The Science Behind Cuffing Season

  • Tuesday, December 26 2017 @ 09:18 am
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It is Cuffing Season

The holidays are here, and that means cuffing season is in full swing as daters look to settle down with a significant other.

Cuffing season starts as the weather gets cooler and people look to snuggle up with a partner, or be “cuffed” to someone instead of remaining single. The holidays definitely amplify this tendency, as we are bombarded with pictures of happy families and people kissing under the mistletoe, Christmas lights sparkling. It can make you feel like something is missing if you aren’t in a relationship.

The truth is, cuffing has been around for a while, even if the term is relatively new. According to research, more babies are born in the late summer months than any other time of year, thanks to couples getting cozy during the long, cold winter months. Additional studies that show there is a physiological increase in testosterone and estrogen levels during the winter. So biologically, our bodies are programmed to snuggle up with someone special during this time of year.

Researchers have drawn other conclusions, too. During the colder months, people are more likely to feel sluggish and prefer to stay in rather than go out and socialize because it gets darker earlier and our bodies release more melatonin, causing more drowsiness. This means that whoever you happen to be dating right now might become a cuffing partner out of convenience, rather than attraction or desire.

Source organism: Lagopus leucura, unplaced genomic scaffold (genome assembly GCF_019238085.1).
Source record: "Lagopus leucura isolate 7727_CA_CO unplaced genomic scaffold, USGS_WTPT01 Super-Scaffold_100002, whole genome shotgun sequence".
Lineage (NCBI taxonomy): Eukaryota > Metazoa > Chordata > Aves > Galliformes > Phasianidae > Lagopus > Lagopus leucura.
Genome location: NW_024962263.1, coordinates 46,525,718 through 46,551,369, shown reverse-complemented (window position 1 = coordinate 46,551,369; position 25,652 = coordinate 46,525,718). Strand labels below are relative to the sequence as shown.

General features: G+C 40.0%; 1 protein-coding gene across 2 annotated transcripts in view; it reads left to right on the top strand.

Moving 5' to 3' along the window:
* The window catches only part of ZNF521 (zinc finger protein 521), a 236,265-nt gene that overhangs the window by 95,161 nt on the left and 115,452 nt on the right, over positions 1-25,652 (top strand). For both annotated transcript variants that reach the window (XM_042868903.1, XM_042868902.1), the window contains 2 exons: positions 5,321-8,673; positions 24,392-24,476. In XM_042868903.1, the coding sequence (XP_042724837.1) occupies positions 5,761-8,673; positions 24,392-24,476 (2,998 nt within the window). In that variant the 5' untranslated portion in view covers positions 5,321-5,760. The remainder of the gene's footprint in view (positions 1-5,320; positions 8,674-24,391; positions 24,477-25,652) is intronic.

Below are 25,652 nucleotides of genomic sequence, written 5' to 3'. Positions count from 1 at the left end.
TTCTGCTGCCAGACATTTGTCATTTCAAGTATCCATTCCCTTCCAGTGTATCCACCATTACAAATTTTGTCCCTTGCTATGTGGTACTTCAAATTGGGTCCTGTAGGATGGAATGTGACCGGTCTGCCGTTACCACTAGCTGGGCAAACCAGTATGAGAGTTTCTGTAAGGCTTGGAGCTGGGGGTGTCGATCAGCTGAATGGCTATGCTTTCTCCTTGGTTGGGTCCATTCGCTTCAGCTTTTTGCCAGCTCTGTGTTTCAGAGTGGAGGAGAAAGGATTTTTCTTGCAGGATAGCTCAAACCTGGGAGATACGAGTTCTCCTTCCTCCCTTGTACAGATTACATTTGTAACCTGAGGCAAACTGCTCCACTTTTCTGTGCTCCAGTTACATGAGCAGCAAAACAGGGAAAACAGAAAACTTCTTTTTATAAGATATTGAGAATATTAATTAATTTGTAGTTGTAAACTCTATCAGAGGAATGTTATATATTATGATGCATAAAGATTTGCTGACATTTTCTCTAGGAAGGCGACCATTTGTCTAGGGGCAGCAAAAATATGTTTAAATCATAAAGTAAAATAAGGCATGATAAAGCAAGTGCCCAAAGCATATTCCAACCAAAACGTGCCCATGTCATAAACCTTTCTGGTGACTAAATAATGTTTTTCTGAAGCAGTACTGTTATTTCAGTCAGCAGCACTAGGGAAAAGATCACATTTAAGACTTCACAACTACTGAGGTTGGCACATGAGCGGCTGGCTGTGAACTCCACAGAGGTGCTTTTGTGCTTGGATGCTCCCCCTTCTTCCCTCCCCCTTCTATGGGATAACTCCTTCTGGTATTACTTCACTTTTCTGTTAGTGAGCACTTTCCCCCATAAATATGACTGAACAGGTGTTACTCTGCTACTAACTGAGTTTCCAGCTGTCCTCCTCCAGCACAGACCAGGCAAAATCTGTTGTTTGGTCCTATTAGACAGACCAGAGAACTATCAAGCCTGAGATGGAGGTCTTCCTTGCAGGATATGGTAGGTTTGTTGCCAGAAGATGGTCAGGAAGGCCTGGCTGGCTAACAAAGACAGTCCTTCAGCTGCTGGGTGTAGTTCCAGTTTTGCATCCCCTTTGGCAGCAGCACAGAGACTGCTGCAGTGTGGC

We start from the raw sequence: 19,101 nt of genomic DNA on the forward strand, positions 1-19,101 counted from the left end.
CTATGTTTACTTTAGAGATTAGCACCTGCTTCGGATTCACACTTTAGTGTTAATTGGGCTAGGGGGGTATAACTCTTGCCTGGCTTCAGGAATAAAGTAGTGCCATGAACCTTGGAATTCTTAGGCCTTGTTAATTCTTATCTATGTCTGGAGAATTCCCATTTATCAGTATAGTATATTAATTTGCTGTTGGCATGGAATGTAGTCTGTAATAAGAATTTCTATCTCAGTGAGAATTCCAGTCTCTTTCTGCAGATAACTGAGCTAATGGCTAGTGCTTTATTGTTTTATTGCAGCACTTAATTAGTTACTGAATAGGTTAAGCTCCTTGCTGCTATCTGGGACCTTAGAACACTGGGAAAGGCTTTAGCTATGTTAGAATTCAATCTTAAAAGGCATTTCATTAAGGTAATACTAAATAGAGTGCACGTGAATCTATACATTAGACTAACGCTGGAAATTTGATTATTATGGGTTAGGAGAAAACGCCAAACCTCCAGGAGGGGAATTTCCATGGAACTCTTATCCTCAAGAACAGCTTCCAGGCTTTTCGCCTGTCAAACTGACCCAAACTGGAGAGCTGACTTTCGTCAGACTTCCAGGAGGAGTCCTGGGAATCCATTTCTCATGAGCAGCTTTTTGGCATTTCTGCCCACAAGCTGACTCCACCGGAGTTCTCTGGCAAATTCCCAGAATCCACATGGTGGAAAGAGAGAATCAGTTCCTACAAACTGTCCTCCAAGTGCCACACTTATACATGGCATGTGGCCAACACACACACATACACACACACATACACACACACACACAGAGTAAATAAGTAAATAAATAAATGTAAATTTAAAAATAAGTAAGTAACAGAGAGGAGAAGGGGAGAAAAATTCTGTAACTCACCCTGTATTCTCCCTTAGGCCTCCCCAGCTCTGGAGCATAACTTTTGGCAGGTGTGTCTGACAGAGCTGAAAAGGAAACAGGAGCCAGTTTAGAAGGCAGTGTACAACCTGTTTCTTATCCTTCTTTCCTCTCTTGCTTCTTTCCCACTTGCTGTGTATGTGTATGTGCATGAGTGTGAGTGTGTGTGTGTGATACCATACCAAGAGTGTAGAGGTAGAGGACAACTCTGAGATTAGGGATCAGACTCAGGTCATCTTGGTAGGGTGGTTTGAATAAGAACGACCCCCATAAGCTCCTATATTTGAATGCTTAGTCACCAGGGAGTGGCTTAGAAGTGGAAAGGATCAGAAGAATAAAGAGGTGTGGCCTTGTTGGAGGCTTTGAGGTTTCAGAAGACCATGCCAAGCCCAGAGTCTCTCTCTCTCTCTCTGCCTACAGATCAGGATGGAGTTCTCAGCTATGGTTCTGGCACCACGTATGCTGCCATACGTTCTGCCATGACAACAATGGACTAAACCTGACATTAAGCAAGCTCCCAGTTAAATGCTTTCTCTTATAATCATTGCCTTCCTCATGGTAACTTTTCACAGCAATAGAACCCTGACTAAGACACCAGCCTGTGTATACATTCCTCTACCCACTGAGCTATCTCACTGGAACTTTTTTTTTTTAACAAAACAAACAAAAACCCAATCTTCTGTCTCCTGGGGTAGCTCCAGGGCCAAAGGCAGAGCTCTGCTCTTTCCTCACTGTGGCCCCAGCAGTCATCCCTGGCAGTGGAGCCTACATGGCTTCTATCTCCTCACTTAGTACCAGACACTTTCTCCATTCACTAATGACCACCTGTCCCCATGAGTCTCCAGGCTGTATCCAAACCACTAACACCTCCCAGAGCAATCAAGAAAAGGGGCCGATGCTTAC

Dating app OkCupid reports a huge increase in people looking for love in the winter months, about 30 percent over those who look in the fall. But there is also a tendency to stay close to home. The dating app notes that in certain cities where the weather is really cold, some people lower the minimum distance that they are willing to go to meet someone new. For example, they only look within a five-mile radius from their homes rather than a fifteen-mile radius.

And what about social pressure? This can definitely contribute to reasons for cuffing season. We can all sympathize with the plight of Bridget Jones, alone for the holidays and bombarded with questions from family members about her single status and how long she wants to wait before getting hitched. How many of you have put up with well-meaning friends and family waiting to corner you with questions about your personal life? It’s not fun, and can make the holidays a real chore. This is more incentive to get cuffed, (although be prepared to get cross-examined about the new guy/ girl in your life if you do this).

According to website The Knot, more people get engaged during cuffing season, too. In 2016, about four in ten (37 percent) of couples got engaged between November and February.